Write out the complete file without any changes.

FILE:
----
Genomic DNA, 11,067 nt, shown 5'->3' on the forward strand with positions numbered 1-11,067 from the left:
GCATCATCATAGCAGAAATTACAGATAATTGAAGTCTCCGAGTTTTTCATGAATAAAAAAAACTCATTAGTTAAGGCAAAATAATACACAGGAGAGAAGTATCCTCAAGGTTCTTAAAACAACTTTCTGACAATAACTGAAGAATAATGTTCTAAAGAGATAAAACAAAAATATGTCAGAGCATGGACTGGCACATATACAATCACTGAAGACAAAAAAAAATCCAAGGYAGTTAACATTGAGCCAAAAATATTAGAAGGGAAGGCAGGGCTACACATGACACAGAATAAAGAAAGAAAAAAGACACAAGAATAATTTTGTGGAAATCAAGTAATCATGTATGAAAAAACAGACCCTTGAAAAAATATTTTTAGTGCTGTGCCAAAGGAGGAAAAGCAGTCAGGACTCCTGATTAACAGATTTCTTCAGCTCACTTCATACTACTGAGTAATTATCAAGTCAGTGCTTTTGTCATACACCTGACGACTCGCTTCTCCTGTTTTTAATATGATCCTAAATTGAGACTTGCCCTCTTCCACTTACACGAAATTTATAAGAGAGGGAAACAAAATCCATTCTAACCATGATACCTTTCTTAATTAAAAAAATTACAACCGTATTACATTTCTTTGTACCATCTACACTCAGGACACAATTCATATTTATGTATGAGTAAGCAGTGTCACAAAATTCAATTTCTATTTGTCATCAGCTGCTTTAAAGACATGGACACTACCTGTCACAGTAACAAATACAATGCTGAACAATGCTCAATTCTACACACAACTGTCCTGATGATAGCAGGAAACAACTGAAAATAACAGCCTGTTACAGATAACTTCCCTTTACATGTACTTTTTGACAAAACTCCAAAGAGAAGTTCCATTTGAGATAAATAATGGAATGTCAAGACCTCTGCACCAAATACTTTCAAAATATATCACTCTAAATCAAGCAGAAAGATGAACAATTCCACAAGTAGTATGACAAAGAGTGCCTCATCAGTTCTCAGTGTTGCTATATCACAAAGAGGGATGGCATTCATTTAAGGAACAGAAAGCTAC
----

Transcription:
Genomic DNA, 11,067 nt, shown 5'->3' on the forward strand with positions numbered 1-11,067 from the left:
GCATCATCATAGCAGAAATTACAGATAATTGAAGTCTCCGAGTTTTTCATGAATAAAAAAAACTCATTAGTTAAGGCAAAATAATACACAGGAGAGAAGTATCCTCAAGGTTCTTAAAACAACTTTCTGACAATAACTGAAGAATAATGTTCTAAAGAGATAAAACAAAAATATGTCAGAGCATGGACTGGCACATATACAATCACTGAAGACAAAAAAAAATCCAAGGYAGTTAACATTGAGCCAAAAATATTAGAAGGGAAGGCAGGGCTACACATGACACAGAATAAAGAAAGAAAAAAGACACAAGAATAATTTTGTGGAAATCAAGTAATCATGTATGAAAAAACAGACCCTTGAAAAAATATTTTTAGTGCTGTGCCAAAGGAGGAAAAGCAGTCAGGACTCCTGATTAACAGATTTCTTCAGCTCACTTCATACTACTGAGTAATTATCAAGTCAGTGCTTTTGTCATACACCTGACGACTCGCTTCTCCTGTTTTTAATATGATCCTAAATTGAGACTTGCCCTCTTCCACTTACACGAAATTTATAAGAGAGGGAAACAAAATCCATTCTAACCATGATACCTTTCTTAATTAAAAAAATTACAACCGTATTACATTTCTTTGTACCATCTACACTCAGGACACAATTCATATTTATGTATGAGTAAGCAGTGTCACAAAATTCAATTTCTATTTGTCATCAGCTGCTTTAAAGACATGGACACTACCTGTCACAGTAACAAATACAATGCTGAACAATGCTCAATTCTACACACAACTGTCCTGATGATAGCAGGAAACAACTGAAAATAACAGCCTGTTACAGATAACTTCCCTTTACATGTACTTTTTGACAAAACTCCAAAGAGAAGTTCCATTTGAGATAAATAATGGAATGTCAAGACCTCTGCACCAAATACTTTCAAAATATATCACTCTAAATCAAGCAGAAAGATGAACAATTCCACAAGTAGTATGACAAAGAGTGCCTCATCAGTTCTCAGTGTTGCTATATCACAAAGAGGGATGGCATTCATTTAAGGAACAGAAAGCTAC